By Bill Hirschman
Beneath the mirrored walls at the new Wick Theatre, beyond the faux trees lit with strings of white lights, the massive Rococo mural of a pastoral French scene, the huge gauzy drapes pulled back from the two-story picture window as if unveiling a new show, beyond the studied elegance, the basic shape of the lobby reminds everyone who built this building.
But the ghost of the Caldwell Theatre Company is not a specter that the Wick family wants to exorcise; they want to embrace it – and its clientele.
To that end, the guest list at an open house Tuesday included about 200 former Caldwell patrons seeking a peek at what the Wicks have wrought ahead of the Sept. 19 opening night of the maiden production, The Sound of Music.
“We want to honor the Caldwell,” said Kimberly Wick, executive vice president and daughter of the theater’s founder, costume impresario Marilynn Wick. “We want to welcome the Caldwell (patrons) back to the family.”
The feedback from Caldwell patrons and the community in general has been encouraging toward reopening the Boca Raton building on Federal Highway, the Wicks said. Even local theater legend Jan McArt has volunteered advice and she was among the crowd of well-wishers Tuesday night.
One concern the family has heard is some theatergoers want to see more straight plays like the Caldwell produced before it closed in April 2012. Their current season only offers Steel Magnolias. But that may be possible in the future, Kimberly Wick said. “You have to walk before you can run.”
Much like McArt’s former Royal Palm Dinner Theatre, the new company’s fare is decidedly mainstream musicals with name recognition. It aims squarely at the older patrons who formed the core of South Florida theater audiences for three decades. The titles include White Christmas, 42nd Street, Ain’t Misbehavin’ and the season opener, The Sound of Music.
“Everyone (in the theater industry) told us that Sound of Music was what we had to open with,” Kimberly Wick said.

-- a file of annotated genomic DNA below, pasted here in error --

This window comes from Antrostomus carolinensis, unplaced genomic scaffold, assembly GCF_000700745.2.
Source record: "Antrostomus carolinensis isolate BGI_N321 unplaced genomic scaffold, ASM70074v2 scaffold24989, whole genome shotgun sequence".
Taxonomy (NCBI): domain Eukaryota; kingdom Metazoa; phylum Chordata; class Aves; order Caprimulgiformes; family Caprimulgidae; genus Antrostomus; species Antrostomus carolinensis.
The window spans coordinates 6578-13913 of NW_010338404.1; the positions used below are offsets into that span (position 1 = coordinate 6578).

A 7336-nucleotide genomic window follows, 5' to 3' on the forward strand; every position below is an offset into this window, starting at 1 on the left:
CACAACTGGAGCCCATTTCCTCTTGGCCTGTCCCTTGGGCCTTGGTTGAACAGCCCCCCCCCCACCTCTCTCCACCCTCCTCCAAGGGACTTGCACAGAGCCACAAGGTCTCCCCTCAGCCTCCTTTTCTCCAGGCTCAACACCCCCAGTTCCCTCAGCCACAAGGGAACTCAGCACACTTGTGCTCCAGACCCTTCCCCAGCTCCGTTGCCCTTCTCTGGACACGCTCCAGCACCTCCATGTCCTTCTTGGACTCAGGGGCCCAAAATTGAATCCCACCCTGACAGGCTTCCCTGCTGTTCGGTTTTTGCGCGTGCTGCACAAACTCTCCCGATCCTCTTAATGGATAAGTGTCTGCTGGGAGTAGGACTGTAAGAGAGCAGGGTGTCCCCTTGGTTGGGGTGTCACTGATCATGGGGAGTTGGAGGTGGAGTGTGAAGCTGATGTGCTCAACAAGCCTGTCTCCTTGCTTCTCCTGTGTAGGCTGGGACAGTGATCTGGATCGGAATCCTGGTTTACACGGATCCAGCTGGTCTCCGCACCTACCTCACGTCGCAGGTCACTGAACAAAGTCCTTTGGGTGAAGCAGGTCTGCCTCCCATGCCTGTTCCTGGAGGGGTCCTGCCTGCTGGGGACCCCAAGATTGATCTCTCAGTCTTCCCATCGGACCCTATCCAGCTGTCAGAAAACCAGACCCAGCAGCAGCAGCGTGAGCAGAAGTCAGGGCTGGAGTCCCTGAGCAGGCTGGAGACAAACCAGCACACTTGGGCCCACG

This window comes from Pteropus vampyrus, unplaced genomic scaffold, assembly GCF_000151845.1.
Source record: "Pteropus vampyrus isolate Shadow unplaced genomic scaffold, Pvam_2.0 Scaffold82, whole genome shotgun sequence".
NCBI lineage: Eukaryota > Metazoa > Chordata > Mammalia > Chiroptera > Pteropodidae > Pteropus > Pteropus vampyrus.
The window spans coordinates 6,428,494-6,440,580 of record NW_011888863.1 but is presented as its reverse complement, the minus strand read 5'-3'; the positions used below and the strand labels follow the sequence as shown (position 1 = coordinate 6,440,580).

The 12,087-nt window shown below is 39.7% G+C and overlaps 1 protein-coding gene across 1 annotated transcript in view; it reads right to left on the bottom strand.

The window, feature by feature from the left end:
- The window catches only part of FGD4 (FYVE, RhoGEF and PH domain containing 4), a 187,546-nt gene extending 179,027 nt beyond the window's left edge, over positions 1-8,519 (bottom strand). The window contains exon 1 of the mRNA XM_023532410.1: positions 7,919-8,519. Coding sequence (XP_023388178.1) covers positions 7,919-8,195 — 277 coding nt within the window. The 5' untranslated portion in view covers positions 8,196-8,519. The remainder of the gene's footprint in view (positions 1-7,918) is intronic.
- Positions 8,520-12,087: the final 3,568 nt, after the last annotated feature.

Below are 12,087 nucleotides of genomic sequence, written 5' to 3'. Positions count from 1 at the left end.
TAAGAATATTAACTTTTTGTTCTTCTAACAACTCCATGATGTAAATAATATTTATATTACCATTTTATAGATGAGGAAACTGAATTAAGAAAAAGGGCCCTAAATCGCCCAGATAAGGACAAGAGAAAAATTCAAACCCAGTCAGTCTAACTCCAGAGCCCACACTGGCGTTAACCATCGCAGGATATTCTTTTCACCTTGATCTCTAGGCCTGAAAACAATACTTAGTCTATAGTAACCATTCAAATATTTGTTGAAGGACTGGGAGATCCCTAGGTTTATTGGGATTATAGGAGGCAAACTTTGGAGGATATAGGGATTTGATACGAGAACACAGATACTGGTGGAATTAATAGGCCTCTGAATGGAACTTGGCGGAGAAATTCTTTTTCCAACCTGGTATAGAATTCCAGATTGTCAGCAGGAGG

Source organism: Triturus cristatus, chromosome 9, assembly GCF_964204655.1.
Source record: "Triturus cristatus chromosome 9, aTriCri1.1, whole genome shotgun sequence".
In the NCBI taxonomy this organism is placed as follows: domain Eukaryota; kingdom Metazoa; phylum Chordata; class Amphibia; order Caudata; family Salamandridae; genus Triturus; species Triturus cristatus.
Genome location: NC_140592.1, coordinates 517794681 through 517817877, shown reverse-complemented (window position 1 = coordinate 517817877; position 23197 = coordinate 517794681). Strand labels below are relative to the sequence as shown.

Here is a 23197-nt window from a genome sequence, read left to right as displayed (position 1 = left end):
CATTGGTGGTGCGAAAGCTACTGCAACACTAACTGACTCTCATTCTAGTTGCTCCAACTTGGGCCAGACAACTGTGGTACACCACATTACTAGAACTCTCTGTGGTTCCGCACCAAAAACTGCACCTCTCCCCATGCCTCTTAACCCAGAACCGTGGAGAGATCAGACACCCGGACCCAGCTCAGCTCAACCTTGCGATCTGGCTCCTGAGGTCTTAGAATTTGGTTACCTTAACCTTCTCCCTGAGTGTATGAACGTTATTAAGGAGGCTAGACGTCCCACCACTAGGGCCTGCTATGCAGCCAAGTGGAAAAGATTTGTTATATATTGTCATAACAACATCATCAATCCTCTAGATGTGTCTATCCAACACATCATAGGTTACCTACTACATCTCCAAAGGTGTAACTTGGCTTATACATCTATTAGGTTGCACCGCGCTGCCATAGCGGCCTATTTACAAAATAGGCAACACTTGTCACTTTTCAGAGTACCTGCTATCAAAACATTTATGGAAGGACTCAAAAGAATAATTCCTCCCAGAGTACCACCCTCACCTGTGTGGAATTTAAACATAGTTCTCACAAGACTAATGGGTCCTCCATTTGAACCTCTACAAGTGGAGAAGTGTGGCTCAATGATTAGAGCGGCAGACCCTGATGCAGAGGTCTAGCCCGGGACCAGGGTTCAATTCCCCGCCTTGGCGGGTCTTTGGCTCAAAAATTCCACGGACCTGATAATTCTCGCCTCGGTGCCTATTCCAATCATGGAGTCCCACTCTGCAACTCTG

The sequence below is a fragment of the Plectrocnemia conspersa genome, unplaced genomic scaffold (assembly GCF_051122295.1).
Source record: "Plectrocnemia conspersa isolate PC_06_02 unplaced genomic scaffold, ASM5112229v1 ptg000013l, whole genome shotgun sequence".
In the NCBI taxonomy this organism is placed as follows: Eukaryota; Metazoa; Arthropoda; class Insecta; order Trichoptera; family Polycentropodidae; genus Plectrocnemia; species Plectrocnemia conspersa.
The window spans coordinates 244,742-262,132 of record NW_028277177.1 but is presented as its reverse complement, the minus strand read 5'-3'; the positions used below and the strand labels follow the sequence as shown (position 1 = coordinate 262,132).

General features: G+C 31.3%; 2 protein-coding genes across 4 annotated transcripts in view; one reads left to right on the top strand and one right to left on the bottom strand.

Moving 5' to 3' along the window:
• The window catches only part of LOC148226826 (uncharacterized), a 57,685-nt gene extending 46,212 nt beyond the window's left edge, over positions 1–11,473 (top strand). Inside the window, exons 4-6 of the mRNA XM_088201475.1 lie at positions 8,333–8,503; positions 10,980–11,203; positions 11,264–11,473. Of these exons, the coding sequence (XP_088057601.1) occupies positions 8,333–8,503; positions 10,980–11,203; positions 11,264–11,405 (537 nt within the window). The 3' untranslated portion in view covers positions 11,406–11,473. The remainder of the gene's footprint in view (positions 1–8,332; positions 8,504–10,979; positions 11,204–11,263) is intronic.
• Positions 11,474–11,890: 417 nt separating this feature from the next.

But it’s been a tough sell to a wider audience, Marilynn Wick said. “I deal with young people all the time in my costume business. But when I say to them Sound of Music, they say, ‘What is that?’ ”
But Wick’s business plan does not rely solely on full houses to turn a profit. For three years, she has taken key pieces from what she bills as the largest costumer provider in the country and put them on display in Pompano Beach as the Broadway Collection Costume Museum featuring original wardrobes from famed productions. Busloads of tourists, condo groups and civic clubs from across the state have made the collection a major success. She is installing the museum in the back third of the Caldwell building where work is racing for a Nov. 5 opening. The plan is for the theater and museum to create a synergy in which each attracts business to the other.
Gilding the tour is cabaret entertainment and luncheons in the former Founder’s Room. The space is now decorated to look like the Tavern On The Green in New York’s Central Park with features bought from the restaurant when it vlosed in 2009. On display or in use are a chandelier, silverware, crystal, china, coffee urns, candelabras, even a silver stag from the restaurant.
Another revenue stream is expected to come from a gift shop, the former Caldwell business office, offering theater memorabilia as well as gelato and cupcakes at intermission.
The 5 ½-month process transforming the building has been far from easy and almost everyone’s optimistic pronouncements Tuesday had a bit of hold-you-breath quality to them.
“We’re green, but we’re learning fast,” said Kimberly Wick. She and her mother have been upfront that they do not have the hands-on experience of running a theater company.
“It’s been a real eye-opener,” said Marilynn Wick. She acknowledged that as a businesswoman, she was caught by surprised that an Equity contract with an actor is not ironclad – that an actor can leave if they get a better offer, she said.
The renovation has encompassed surprises including a greater need for upgrading the lighting and sound system. There have been key personnel changes since the spring and Marilynn Wick’s detailed oriented management style has been criticized by some detractors. The company still needs to find some key players including an artistic director to guide the theater end of the business.
But Tuesday night, the vision of Marilynn, Kimberly and daughter Kelly Wick of a “classy” venue was visible in three dimensions. The Caldwell had an understated elegance. The Wick has a more showbiz vibe. A royal red carpet in the lobby matches the auditorium’s velvet-like show curtain surrounded by a gilt proscenium. Costumes from Wick’s collection are displayed throughout the lobby, even on ledges built above the crowd. Plush tall-backed armchairs are placed in circles in the middle of the lobby for people to mingle. The entrance to the men’s and women’s bathroom (yes, that mirror is still in the ladies room) is dominated by a larger-than-life photo of four actors strolling through Jerry Zaks’ revival of Guys and Dolls. On the opposite wall are numerous plaster life masks of famous film luminaries with plaques daring you to identify them.
An upbeat mood suffused Tuesday’s reception that featured actors on a small stage in the lobby singing hits from each of the shows in the upcoming schedule. When they closed for the finale, even guests joined in as lyrics bounced off the mirrored wall and back to the glass picture window,” Come on along and listen to the lullaby of Broadway.”
For details of the coming season, click here.